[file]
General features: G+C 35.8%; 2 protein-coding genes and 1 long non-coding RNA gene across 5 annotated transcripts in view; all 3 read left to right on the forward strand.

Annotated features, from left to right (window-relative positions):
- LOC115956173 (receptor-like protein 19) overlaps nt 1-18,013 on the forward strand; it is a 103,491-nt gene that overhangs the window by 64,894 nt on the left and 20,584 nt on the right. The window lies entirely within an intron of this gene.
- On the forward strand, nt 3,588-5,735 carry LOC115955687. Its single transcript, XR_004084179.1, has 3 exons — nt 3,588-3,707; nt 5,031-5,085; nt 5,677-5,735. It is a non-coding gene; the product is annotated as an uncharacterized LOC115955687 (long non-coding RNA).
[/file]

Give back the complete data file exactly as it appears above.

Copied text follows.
General features: G+C 35.8%; 2 protein-coding genes and 1 long non-coding RNA gene across 5 annotated transcripts in view; all 3 read left to right on the forward strand.

Annotated features, from left to right (window-relative positions):
- LOC115956173 (receptor-like protein 19) overlaps nt 1-18,013 on the forward strand; it is a 103,491-nt gene that overhangs the window by 64,894 nt on the left and 20,584 nt on the right. The window lies entirely within an intron of this gene.
- On the forward strand, nt 3,588-5,735 carry LOC115955687. Its single transcript, XR_004084179.1, has 3 exons — nt 3,588-3,707; nt 5,031-5,085; nt 5,677-5,735. It is a non-coding gene; the product is annotated as an uncharacterized LOC115955687 (long non-coding RNA).